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Craig Peters




PostPosted: Mon 09 Nov, 2015 5:44 am    Post subject:         Reply with quote

Mark Lewis wrote:
Craig Peters wrote:
Peter Johnsson has mentioned to me that XIV.6, beautiful though it may be, is almost certainly a fake.

What a shame! Thanks for sharing this information Craig...this is a good reminder of the unfortunate reality that every unique piece must be approached with healthy skepticism.


Indeed. I just checked Records, which includes the measurements and weight as recorded by E.A Christiansen. The sword's total length is very close to 100 cm and the weight is 2.2 kg. Now compare that with a monster single-hander, Albion's Tritonia. The Tritonia is almost exactly the same length at 99 cm, and it weighs a colossal 1.53 kg, or 3 lbs 6 oz. To put XIV.6's weight in context, consider that it weighs slightly more than Albion's The Dane two-handed sword.
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J.D. Crawford




Location: Toronto
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PostPosted: Mon 09 Nov, 2015 7:11 am    Post subject:         Reply with quote

I'm not so sure its such a beauty either. The drawings look great in Records, but it looked like a clunker in the auction photos and the ones now on 'sword site'. And those visible fuller terminals... Anyway, somebody liked it enough to pay 23,000 pounds so I hope they are happy with it.
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Bren O




Location: Western Australia
Joined: 14 Sep 2006
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Posts: 24

PostPosted: Mon 09 Nov, 2015 7:40 pm    Post subject:         Reply with quote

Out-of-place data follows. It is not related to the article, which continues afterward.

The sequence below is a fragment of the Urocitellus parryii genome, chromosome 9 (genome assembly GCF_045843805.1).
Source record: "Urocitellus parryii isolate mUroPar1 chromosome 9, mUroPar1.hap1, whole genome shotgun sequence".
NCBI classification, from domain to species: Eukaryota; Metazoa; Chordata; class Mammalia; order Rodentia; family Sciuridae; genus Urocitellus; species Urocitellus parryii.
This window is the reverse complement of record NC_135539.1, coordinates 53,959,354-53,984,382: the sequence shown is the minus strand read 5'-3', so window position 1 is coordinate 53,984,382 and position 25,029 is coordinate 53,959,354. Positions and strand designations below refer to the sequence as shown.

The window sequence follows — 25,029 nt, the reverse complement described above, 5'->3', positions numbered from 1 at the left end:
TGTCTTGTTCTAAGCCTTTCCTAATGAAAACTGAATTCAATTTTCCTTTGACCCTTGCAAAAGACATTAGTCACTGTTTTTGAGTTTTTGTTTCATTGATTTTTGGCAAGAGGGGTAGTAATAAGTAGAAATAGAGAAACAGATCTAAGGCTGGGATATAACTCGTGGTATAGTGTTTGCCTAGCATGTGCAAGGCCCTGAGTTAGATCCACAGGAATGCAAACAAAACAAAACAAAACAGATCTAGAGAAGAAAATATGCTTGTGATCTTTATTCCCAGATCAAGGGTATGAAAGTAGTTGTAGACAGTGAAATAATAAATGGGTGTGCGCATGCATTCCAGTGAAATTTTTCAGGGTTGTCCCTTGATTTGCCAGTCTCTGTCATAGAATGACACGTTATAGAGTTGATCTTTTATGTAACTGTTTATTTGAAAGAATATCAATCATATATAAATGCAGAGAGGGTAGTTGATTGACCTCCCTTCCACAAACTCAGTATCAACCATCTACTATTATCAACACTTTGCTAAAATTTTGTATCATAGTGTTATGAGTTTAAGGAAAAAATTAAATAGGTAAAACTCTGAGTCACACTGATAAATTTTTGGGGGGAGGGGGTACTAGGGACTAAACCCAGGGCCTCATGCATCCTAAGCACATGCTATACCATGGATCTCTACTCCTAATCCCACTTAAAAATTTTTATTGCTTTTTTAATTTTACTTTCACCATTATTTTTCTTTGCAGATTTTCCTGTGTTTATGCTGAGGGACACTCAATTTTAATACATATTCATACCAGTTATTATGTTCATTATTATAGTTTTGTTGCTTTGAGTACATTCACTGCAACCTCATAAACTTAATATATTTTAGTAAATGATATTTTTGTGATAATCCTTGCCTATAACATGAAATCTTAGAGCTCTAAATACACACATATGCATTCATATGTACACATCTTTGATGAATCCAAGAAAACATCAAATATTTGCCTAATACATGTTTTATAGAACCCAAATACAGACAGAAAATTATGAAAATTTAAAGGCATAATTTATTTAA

Awesome folks, Thanks for those links etc. :-)

Yes I wonder if it could have been a Status symbol rather than a fighting sword - it would be somewhat a hindrance on the battle field at 2.2kg (4.85lb), but sure would enhance your manhood if you were all huff and puff.
The fuller terminations do stand out as odd, but I know that running them up to the tang would only thin and weaken the critical shoulder area, unlike the I beam effect of a single set of fullers in a tang - so there is reason for their early termination. And I do like how they frame the guard aesthetically.
However the guard is certainly unnecessarily and notably thick. It wasn't built with performance in mind, so that is suspicious.
As is the fuller continuing so far down the blade. Normally they'd only run 50 - 70% of the length.

I do note a discrepancy in that Oakeshott's / Records' listing is that the blade is 83.9cm, while Bonham's and Christensen have it at 82cm.

The fact that someone saw it as worth 23K GBP peaks my interest too. Usually folks with that sort of stack are not fools. Casts enough doubt to keep us guessing.

Aesthetically it's strong enough to stand up for interests sake - if it were a fake they were better at getting the proportions correct than most modern reproductions. But it does smell of something odd for sure.